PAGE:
Return to Bearing Replacement Article
I decided it was time to replace the bearings in the 12" LX200 which I had a year earlier donated to the Madison Astronomical Society. This telescope has been living in a permanent building at the MAS dark site for two winters and a summer. In Wisconsin this is an appreciable time subject to the complete temperature and and humidity ranges extant.
The telescope has been working perfectly in every way with the exception that the declination drive failed. This failure is described elsewhere in this web site. After inspecting the drive I found that the gear on the end of the worm shaft had worn its key way and was able to move several degrees on the shaft. I replaced the broken drive with a new drive which I purchased from Meade. The telescope then came back to its normal operating condition and pointing accuracy, which was actually quite good. I felt that the original source of the failure was that the declination bearings were causing rough motion of the declination mechanism. The Hart bearing replacement suggestion came along at this time. I got experience in doing the replacement by replacing the bearings in my own 10" LX200. This was convenient to do since I had the telescope in my basement laboratory for other tests at the time.
Doing the second replacement was a very easy job. I dismantled the 12" telescope at the observatory in about 40 minutes. The most difficult part of the operation was again removing the declination clutch screws. They were both very tight and pre-damaged. They came out but with a medium tough struggle. I took the fork arms home, mounted them in my mill and bored out the bearing holes in about 30 minutes. The new needle bearings were inserted and held with medium loktite.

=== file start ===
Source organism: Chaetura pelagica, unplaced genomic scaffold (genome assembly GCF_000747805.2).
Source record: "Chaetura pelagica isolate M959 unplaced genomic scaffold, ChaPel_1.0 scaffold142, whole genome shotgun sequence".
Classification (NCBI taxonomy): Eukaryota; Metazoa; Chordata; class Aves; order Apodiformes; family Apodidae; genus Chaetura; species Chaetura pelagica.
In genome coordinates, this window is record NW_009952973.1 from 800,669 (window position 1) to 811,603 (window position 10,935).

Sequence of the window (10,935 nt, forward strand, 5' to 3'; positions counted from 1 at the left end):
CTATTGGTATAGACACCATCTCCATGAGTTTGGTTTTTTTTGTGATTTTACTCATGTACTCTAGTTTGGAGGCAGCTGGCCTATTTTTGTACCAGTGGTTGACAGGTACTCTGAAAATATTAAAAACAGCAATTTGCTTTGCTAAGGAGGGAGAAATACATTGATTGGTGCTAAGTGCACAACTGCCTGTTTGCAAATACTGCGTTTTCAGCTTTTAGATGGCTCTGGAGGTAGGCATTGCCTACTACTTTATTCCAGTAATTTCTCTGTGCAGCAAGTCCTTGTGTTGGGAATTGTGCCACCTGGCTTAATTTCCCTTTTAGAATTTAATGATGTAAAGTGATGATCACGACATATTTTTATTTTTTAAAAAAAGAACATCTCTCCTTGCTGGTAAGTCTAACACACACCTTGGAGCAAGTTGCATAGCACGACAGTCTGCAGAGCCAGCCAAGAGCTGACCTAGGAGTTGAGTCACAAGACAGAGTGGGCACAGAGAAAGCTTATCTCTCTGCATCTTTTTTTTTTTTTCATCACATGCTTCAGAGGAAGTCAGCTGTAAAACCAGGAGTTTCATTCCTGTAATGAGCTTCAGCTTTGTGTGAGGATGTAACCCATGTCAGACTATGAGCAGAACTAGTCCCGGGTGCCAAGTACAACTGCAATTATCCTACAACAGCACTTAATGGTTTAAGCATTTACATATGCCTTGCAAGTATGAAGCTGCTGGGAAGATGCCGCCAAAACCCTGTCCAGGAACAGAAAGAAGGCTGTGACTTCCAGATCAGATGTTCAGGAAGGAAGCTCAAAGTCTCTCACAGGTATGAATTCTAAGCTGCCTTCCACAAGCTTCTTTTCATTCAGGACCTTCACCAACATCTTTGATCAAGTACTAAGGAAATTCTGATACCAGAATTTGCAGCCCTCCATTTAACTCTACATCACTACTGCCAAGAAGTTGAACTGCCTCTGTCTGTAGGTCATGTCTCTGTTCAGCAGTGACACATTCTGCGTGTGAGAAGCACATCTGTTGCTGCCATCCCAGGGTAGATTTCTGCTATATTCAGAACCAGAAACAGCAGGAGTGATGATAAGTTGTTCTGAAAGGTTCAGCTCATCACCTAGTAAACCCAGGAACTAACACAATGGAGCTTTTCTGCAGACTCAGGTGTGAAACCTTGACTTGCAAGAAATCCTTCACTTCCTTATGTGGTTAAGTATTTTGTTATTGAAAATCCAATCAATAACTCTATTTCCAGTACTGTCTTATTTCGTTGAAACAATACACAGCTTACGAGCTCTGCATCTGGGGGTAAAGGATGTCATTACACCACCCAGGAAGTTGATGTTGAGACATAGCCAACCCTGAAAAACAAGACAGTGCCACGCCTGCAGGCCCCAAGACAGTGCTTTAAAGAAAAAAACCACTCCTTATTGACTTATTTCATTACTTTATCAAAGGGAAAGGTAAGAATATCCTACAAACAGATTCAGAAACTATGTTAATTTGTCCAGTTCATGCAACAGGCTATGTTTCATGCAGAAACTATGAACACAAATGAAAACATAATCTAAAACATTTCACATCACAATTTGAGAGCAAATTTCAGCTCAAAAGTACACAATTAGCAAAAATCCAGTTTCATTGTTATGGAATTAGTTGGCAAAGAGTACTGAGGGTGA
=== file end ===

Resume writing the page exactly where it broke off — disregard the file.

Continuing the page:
The fork arms were returned to the observatory and the entire telescope put back together. This took about 45 minutes. The results were even more pleasing to me than those for the 10" telescope. I feel that the amount of improvement for the 12" was much greater than for the 10". This is, I think, because the basic mechanism, mechanics, of the 12" is much more marginal than for the smaller 10" telescope. The weight of the 12" especially with the accessories that this 12" carries is great enough to stress the drives provided.
The 12" carries the Meade dew hood which is quite heavy and placed well to the front of the declination axis of course. There is also a Celestron C-5 in Losmandy rings and with a Losmandy rail which adds quite a bit of weight, fortunately very near the declination axis. On the back is a JMI focuser, a 2" diagonal and 2" eyepiece and on occasion an ST-7 CCD imager. In order to balance the accessories, especially the hood, it is necessary to use 7 pounds of Meade weights as close as possible to the back plate and a Losmandy 2D rail and weight set consisting of 7 1/2 pounds of weights a maximum extension from the optical tube. (The Losmandy 2D rail was extended to fit the 12" telescope optical tube.)
Before the bearing replacement, it was almost impossible to tell when the tube was balanced because of the excessive friction in the declination bearings. It is now very easy to balance the tube using the two position method because it is very clear when balance has been reached. In addition to much better balancing, the Slew setting is always set to about 4 degrees per second instead of the maximum slew rate. I have always felt that the maximum slew rate is too high for the capabilities of the very small drive motor and gears used on these telescopes. There is really no reason that the telescope needs to slew as fast as it will at maximum setting. Unfortunately, the computer does not remember the slower setting when turned off.
I am very pleased with the bearing replacement and now feel the telescope is much less fragile and will serve more hands without damage. I will report on the success of this modification in the coming months. In over a year now, there have been many reports of successful modifications of LX telescopes using this information. A few concerns have related to some specific telescope where slightly different use of thrust washers and final adjustemnts were required.
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